A New Technique to Make Drugs More Soluble

August 25, 2015

Fig. 3 Operation of the nebulator using a nonwetting fluid*

Amorphous nanoparticles often dissolve more rapidly than their crystalline counterparts, which can be useful in applications such as drug delivery. Professors Michael Brenner and David Weitz, together with colleagues from SEAS, Ecole Polytechnique Fédérale de Lausanne, Yale University, and BASF SE, made amorphous nanoparticles from organic and inorganic compounds—even table salt—using droplets of dissolved compounds created with a microfluidic nebulator. The solvent evaporates fast enough that nanoparticles form before crystal nuclei can develop. The small particle size inhibits crystallization for periods of months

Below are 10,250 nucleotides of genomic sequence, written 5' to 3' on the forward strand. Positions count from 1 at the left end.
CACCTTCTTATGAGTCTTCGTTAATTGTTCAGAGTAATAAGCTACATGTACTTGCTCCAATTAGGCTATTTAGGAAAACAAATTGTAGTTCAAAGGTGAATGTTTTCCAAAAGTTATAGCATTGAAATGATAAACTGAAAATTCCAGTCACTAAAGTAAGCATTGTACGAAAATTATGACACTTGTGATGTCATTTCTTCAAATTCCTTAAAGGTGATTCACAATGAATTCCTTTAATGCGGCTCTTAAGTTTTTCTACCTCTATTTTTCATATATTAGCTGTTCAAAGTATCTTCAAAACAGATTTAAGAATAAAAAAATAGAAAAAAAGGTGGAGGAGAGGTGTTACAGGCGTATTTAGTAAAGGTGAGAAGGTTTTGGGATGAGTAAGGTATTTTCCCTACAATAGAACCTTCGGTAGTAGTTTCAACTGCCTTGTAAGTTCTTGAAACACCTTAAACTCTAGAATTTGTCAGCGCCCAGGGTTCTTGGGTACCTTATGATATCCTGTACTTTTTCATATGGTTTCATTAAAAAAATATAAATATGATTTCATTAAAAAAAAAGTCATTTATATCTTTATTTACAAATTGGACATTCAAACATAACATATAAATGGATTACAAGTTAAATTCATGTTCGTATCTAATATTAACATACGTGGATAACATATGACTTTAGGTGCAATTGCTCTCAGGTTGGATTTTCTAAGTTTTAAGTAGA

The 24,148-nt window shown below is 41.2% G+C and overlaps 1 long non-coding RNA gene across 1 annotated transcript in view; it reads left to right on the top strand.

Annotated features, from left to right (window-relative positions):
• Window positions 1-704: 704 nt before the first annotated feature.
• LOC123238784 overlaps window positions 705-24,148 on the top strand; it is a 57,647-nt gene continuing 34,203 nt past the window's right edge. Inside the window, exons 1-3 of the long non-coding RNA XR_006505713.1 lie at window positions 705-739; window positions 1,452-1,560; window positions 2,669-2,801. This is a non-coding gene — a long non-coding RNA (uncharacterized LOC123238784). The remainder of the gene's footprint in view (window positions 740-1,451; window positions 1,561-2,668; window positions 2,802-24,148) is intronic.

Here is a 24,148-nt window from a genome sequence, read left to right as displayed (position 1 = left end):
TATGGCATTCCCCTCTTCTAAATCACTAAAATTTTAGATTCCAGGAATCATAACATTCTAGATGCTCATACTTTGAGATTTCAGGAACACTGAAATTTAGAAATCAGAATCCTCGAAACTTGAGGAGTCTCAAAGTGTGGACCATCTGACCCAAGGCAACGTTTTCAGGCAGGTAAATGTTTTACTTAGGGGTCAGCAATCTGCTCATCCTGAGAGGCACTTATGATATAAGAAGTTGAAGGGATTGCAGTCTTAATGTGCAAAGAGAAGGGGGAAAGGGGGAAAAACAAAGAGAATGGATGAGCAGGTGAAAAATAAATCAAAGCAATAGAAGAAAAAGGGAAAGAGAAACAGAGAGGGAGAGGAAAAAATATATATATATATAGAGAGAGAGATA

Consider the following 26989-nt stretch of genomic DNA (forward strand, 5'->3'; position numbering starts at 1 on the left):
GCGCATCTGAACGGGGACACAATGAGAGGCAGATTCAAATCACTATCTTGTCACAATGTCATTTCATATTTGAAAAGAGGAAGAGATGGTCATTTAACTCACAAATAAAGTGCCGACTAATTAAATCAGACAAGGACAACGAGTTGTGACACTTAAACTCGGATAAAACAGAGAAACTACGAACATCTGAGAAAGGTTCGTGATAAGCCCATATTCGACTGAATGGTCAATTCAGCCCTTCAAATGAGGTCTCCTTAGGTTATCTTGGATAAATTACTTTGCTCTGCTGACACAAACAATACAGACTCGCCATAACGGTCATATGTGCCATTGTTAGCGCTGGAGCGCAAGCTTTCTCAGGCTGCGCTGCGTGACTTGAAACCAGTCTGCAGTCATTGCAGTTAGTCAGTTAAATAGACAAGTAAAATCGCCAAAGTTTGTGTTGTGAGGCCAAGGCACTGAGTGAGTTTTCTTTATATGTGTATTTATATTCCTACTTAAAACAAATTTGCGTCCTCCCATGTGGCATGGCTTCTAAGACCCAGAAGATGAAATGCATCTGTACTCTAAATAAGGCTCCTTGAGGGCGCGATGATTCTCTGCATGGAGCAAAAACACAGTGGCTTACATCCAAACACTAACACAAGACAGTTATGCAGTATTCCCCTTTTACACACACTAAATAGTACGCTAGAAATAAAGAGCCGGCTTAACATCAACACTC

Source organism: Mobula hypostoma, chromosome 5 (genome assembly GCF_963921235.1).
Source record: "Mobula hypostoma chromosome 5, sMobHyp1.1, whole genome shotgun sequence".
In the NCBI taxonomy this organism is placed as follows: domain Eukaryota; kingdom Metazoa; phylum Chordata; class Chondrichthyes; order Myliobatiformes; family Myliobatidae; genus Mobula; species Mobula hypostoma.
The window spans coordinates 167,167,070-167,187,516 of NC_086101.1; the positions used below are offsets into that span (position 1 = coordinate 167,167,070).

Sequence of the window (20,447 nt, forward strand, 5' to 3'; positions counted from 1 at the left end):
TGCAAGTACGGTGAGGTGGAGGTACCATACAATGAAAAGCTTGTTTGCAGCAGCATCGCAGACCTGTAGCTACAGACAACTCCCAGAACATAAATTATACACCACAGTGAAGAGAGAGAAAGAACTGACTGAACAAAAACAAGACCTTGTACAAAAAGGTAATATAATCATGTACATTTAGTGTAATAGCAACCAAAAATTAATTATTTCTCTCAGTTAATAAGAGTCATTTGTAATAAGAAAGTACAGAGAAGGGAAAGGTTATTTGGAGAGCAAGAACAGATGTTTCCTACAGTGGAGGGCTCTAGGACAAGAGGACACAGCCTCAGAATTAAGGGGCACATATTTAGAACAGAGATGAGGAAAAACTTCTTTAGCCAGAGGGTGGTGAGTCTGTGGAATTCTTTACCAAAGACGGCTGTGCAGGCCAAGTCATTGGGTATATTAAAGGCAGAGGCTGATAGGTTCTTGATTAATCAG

*See E. Amstad, M. Gopinadhan, C. Holtze, C.O. Osuji, M. Brenner, F. Spaepen, and D. Weitz, "Production of amorphous nanoparticles by supersonic spray-drying with a microfluidic nebulator," Science 349:6251 (28 August 2015) DOI: 10.1126/science.aac9582. [Reprinted Reprinted with permission from AAAS © 2015]